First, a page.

Huffington Post: Housing still heading south
Tell you something you don’t already know, right? Though the conclusion has been stated often enough, it’s nice to see data to back up the story. For that, check out Hale Stewart’s latest article over at Huffington Post (via Patrick).
It includes the Case Shiller chart showing the run-up in house prices over the last few years. The chart is similar to the NAR chart I reproduced in a post last week, though it doesn’t juxtapose prices with median income.
Like I said last week, the path of house prices will definitely have plenty to do with interest rates. Homes remain overvalued relative to income, but with mortgage rates still near historic lows, folks that CAN get financing are still able to pay up for houses.
[Recall the math from last week: With a fixed rate 30-year mortgage of 18%, a $2000 monthly payment will buy $132,000 worth of home. Cut the interest rate to 6% and the same $2000 payment will buy $334,000 worth of home. Low interest rates support higher house prices.]
And since the threat facing the economy may be Japan-style deflation rather than U.S.-style stagflation, interest rates are likely to stay low for some time….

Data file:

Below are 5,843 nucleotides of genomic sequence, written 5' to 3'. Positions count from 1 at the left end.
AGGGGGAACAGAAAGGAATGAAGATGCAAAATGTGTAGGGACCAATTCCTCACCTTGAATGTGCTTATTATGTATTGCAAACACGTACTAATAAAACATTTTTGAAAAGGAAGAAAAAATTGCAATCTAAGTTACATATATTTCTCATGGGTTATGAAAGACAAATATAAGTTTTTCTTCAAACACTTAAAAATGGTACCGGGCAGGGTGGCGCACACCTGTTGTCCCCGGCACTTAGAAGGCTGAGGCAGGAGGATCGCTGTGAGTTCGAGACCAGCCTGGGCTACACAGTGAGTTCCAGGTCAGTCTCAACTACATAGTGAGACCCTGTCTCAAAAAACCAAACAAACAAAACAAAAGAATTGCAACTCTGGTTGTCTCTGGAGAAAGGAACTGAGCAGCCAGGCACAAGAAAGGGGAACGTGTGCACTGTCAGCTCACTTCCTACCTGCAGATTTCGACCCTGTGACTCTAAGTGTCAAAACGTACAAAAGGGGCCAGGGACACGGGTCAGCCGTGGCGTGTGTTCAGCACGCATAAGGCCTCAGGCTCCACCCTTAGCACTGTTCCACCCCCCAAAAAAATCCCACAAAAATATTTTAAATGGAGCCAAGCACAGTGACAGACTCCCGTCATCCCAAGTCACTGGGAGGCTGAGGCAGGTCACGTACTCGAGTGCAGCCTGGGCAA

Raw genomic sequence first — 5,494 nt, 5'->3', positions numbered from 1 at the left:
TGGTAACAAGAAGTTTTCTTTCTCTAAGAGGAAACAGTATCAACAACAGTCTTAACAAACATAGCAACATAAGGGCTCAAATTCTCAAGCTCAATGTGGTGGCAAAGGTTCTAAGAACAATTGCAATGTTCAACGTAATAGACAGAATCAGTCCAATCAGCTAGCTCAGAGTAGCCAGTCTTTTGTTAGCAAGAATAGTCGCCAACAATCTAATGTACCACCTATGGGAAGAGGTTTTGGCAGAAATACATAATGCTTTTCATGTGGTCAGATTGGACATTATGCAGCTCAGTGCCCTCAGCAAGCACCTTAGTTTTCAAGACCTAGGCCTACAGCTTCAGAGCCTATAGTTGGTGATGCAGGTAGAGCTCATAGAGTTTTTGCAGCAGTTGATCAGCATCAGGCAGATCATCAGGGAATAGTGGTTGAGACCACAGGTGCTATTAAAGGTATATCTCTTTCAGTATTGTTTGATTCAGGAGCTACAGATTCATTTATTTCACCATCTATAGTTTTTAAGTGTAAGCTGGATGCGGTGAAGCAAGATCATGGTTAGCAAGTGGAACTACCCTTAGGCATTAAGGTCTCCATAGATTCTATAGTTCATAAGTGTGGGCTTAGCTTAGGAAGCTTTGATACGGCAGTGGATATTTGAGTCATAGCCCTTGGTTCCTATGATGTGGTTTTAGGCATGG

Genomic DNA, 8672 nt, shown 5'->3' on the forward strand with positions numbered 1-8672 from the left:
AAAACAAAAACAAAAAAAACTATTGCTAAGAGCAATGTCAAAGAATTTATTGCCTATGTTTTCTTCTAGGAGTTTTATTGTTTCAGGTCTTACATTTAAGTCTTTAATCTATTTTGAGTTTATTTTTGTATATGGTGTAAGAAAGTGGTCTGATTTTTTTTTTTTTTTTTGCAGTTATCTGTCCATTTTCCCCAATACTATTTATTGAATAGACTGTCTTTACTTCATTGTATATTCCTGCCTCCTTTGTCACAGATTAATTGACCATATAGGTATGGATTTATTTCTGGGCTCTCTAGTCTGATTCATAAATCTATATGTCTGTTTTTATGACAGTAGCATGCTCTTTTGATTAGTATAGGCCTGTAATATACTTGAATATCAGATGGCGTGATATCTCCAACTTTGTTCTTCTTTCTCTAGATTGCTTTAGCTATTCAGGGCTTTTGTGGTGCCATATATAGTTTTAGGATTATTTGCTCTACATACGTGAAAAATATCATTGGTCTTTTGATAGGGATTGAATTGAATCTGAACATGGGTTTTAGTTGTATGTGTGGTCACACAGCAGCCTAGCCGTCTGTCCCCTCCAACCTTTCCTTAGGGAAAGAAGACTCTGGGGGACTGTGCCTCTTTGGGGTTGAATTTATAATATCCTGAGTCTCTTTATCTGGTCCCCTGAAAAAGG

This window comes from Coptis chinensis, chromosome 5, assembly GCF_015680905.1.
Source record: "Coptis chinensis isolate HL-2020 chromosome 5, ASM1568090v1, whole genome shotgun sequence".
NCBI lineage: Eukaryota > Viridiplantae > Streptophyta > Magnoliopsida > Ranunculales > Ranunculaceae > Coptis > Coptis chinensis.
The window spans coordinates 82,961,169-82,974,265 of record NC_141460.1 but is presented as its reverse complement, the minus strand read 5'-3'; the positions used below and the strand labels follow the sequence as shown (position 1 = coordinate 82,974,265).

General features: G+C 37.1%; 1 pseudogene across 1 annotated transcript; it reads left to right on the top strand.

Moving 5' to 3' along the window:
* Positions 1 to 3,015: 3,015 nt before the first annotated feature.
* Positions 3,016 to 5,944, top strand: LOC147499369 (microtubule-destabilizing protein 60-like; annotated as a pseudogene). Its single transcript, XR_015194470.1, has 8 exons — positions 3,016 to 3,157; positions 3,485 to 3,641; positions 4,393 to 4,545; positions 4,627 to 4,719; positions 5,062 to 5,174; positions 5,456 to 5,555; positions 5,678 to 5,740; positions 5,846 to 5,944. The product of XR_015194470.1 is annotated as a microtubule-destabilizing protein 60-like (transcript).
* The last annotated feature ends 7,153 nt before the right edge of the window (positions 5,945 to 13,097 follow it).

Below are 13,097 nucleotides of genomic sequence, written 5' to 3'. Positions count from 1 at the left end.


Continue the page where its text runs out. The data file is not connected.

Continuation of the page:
As credit dries up so does the money supply, leading to deflation. To fight that, the Bernanke Fed has to encourage more borrowing. With lower interest rates, of course, borrowers are encouraged to take on more debt.
But the risk of low interest rates is that the dollar will continue to lose value. Lots of smart people are arguing that rising energy and food prices aren’t the result of inflation so much as they’re the subject of the latest speculative bubble. Holding dollars isn’t very appealing at 2% interest so people are investing in hot commodities.
And so we arrive at Bernanke’s paradox. To save the banking system and avoid deflation, Bernanke has to maintain low interest rates….but that risks runaway inflation later on as low-yield dollar-denominated assets are punted en masse.
If inflation does jump (higher than the too high 5% annually at present), then the Fed will have no choice but to raise rates to protect the dollar. Besides pushing the economy into a steep recession, that could drive house prices so low that today’s pessimistic estimates will look like tomorrow’s optimistic estimates.
Summing up: over the next year house prices will continue to fall, but due to low rates they may not fall as far as some have suggested. Looking further out, though, the Fed’s low interest policy is likely to spur inflation, forcing the Fed to pull a 180 and raise rates…hammering home prices.
The moral of the story is not to be fooled into buying a house too early if prices level off around current levels.